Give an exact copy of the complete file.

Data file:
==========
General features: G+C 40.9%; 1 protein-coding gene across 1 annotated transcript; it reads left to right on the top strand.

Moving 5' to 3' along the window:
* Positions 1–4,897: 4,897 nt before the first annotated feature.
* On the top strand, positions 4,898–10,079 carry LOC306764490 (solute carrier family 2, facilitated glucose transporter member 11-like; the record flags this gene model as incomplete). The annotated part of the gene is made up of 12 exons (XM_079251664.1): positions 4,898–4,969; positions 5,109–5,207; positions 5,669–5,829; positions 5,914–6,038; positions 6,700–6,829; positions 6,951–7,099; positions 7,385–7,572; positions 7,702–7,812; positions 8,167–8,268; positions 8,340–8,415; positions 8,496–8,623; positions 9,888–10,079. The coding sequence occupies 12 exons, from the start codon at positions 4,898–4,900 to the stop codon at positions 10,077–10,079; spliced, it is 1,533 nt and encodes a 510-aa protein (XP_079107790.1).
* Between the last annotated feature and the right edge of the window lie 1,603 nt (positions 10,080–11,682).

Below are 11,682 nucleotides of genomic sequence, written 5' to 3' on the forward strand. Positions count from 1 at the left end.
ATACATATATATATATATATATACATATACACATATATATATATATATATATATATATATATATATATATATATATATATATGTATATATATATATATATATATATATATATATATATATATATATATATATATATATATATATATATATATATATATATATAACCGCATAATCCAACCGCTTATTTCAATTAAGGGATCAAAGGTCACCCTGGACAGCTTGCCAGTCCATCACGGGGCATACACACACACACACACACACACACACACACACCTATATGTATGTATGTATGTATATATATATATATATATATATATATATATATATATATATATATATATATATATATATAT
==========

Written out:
General features: G+C 40.9%; 1 protein-coding gene across 1 annotated transcript; it reads left to right on the top strand.

Moving 5' to 3' along the window:
* Positions 1–4,897: 4,897 nt before the first annotated feature.
* On the top strand, positions 4,898–10,079 carry LOC306764490 (solute carrier family 2, facilitated glucose transporter member 11-like; the record flags this gene model as incomplete). The annotated part of the gene is made up of 12 exons (XM_079251664.1): positions 4,898–4,969; positions 5,109–5,207; positions 5,669–5,829; positions 5,914–6,038; positions 6,700–6,829; positions 6,951–7,099; positions 7,385–7,572; positions 7,702–7,812; positions 8,167–8,268; positions 8,340–8,415; positions 8,496–8,623; positions 9,888–10,079. The coding sequence occupies 12 exons, from the start codon at positions 4,898–4,900 to the stop codon at positions 10,077–10,079; spliced, it is 1,533 nt and encodes a 510-aa protein (XP_079107790.1).
* Between the last annotated feature and the right edge of the window lie 1,603 nt (positions 10,080–11,682).

Below are 11,682 nucleotides of genomic sequence, written 5' to 3' on the forward strand. Positions count from 1 at the left end.
ATACATATATATATATATATATACATATACACATATATATATATATATATATATATATATATATATATATATATATATATATGTATATATATATATATATATATATATATATATATATATATATATATATATATATATATATATATATATATATATATATATAACCGCATAATCCAACCGCTTATTTCAATTAAGGGATCAAAGGTCACCCTGGACAGCTTGCCAGTCCATCACGGGGCATACACACACACACACACACACACACACACACACCTATATGTATGTATGTATGTATATATATATATATATATATATATATATATATATATATATATATATATATATATATATAT